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Fluorescent Probes for Ozone Detection

Researchers at the University of Pittsburgh have developed a fluorescent molecular probe that can selectively detect ozone—in preference to other reactive oxygen species—in both atmospheric and biological samples.

Ground-level ozone exposure is a growing global health problem, especially in urban areas. Ground-level ozone is toxic and can damage the respiratory tract. In addition to environmental concerns about ozone, there is some debate regarding its role in biological systems.

The fluorescent molecular probes developed by Dr. Kazunori Koide and his team are able to unambiguously detect ozone in both biological and atmospheric samples.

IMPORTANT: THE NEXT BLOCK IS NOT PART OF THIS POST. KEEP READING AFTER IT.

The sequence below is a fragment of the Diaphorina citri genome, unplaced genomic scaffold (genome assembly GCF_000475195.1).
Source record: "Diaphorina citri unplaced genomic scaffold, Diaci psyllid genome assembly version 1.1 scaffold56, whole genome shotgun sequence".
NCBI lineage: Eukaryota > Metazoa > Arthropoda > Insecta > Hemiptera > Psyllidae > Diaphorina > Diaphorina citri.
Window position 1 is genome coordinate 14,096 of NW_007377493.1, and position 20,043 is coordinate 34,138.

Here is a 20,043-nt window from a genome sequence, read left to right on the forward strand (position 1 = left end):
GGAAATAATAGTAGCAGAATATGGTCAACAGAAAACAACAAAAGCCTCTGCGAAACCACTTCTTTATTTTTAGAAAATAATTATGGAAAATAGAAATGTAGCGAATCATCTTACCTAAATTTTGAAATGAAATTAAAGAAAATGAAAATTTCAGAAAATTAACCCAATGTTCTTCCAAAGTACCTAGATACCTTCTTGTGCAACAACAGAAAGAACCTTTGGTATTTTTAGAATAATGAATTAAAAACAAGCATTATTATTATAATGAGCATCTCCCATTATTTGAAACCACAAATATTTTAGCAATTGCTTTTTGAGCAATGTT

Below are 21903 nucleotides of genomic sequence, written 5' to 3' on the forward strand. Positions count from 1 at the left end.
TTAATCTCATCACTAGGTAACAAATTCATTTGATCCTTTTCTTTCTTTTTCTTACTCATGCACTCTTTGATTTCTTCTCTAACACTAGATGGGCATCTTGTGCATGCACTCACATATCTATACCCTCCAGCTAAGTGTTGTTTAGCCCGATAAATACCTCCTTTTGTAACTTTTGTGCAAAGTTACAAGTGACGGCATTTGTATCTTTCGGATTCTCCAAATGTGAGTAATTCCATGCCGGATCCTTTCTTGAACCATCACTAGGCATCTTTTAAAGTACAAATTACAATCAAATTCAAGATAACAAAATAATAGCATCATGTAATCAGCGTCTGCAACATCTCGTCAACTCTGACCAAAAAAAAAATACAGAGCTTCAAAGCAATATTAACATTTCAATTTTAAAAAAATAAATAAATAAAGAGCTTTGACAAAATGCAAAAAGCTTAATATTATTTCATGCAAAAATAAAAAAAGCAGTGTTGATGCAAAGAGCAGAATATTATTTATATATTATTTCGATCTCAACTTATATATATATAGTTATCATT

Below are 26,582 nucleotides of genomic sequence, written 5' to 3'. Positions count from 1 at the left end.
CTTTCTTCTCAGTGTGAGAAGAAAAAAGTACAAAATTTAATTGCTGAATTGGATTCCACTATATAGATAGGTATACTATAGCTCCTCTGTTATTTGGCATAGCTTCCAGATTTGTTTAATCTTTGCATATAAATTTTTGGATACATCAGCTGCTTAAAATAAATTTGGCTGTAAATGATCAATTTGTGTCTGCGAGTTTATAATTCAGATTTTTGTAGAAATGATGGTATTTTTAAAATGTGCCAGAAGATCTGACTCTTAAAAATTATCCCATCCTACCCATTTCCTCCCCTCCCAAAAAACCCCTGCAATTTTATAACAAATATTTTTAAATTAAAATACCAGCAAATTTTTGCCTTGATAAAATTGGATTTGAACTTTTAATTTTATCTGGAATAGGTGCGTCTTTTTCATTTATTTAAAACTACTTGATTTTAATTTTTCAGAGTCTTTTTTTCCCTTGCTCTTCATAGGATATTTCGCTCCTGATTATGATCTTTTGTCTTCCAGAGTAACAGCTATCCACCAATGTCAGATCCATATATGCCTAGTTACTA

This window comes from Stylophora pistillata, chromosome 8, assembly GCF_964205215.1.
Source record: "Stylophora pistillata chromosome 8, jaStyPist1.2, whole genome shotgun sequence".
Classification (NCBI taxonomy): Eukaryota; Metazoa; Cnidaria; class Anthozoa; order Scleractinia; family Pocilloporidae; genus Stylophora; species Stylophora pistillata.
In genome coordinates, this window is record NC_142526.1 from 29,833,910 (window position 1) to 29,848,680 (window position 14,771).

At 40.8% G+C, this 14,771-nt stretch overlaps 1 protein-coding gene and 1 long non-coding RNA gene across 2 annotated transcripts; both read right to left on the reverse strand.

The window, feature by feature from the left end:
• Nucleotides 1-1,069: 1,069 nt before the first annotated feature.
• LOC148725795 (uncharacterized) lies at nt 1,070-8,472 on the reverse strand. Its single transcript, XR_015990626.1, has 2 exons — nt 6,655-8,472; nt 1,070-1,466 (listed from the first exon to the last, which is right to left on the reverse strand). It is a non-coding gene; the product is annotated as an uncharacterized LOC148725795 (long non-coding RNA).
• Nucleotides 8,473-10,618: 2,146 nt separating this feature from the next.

Unlike other ozone-detection methods, in which interference from different reactive oxygen species is often a problem, these probes are ozone-specific. The researchers suggest that such probes will prove useful for the study of ozone in environmental science and biology, and so possibly provide some insight into the role of ozone in cells.

Resources

  • Amanda L. Garner, Claudette M. St Croix, Bruce R. Pitt, George D. Leikauf, Shin Ando & Kazunori Koide (2009) Specific fluorogenic probes for ozone in biological and atmospheric samples. Nature Chemistry 1 (4) pp 316 - 321 doi: 10.1038/nchem.240

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